When I first started out as a wedding photographer a couple of years ago, I suddenly “found” all these superstar photographers’ blogs & websites online and I was in complete awe (I still am at times!) but to the point where it would frustrate me everytime I viewed their work. I wanted to be as good as them and I wanted to be that good NOW. I eventually realised, there’s a very fine line between inspiration and the pressure of wanting to emulate another photographer. Once I accepted that, I could actually move on and work on my own photography. I still admire so many people’s work though and I could probably fill a couple of A4 sheets with names if you really wanted me to!

One group of photographers that still inspire me is the company I used to work for as an art director which is called Venture. As much as British pro photographers love to hate it, it taught me so much about contemporary portraiture and completely pushing the boundaries when it comes to portrait photography. I actually miss working there for the plain fact that it was truly amazing seeing what people I worked with would come up with just when you honestly thought that was as far as you could go. Their yearly image collection is a great example of photographers not being boxed in by traditional concepts.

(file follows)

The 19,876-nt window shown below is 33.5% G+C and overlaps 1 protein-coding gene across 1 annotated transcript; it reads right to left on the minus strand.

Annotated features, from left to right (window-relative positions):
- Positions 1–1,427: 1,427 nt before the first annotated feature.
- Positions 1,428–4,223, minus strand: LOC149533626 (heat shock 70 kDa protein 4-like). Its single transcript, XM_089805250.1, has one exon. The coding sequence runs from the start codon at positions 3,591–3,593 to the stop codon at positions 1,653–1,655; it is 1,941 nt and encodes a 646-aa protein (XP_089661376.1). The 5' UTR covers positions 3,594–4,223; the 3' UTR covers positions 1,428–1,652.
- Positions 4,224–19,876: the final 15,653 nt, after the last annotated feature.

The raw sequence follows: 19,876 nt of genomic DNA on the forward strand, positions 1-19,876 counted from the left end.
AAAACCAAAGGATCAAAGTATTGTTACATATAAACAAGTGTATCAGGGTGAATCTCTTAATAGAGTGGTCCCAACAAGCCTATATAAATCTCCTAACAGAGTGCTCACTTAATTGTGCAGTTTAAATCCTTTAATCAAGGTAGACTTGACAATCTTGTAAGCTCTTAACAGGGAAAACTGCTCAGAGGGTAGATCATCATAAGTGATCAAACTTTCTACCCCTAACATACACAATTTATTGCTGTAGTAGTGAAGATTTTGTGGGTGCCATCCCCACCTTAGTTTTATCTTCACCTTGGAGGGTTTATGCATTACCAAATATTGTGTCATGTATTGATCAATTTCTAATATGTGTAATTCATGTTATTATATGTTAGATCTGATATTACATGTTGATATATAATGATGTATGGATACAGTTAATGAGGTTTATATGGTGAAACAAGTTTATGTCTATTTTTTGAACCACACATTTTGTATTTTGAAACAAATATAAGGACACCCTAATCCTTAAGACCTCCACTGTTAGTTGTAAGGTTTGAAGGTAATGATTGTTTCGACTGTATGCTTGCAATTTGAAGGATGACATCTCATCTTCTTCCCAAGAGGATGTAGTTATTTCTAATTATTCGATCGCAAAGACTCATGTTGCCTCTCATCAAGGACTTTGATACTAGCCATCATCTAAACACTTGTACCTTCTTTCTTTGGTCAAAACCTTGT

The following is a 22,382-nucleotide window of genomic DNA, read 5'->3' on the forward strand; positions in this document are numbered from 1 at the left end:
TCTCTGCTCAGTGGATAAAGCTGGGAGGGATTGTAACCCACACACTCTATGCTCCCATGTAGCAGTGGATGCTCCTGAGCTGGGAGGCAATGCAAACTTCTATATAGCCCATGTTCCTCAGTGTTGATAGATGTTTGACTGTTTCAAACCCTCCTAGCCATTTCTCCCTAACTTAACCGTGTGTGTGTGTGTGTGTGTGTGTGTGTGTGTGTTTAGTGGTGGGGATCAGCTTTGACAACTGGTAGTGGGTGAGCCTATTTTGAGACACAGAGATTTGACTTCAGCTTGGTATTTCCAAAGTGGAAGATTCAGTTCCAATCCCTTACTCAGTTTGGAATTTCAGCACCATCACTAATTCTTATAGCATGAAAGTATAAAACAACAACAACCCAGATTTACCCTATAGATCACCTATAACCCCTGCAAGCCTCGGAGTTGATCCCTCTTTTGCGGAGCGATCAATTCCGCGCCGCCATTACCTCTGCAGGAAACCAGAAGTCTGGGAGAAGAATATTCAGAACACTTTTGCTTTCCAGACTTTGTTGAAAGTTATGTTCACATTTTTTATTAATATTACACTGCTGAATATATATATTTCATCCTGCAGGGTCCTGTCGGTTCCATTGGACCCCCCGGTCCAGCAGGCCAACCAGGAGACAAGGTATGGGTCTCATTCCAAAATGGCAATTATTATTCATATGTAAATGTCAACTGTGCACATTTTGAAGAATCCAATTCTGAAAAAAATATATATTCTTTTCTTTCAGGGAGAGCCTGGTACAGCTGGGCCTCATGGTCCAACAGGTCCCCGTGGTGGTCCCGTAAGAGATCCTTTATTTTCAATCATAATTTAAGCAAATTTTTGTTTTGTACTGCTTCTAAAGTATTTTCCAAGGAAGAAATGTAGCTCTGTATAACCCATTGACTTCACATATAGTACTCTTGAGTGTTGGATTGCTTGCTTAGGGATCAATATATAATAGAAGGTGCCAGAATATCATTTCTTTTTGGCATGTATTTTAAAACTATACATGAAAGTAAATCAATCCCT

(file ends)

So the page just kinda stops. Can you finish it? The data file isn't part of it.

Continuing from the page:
What do you say or do to put your clients at ease in front of the camera?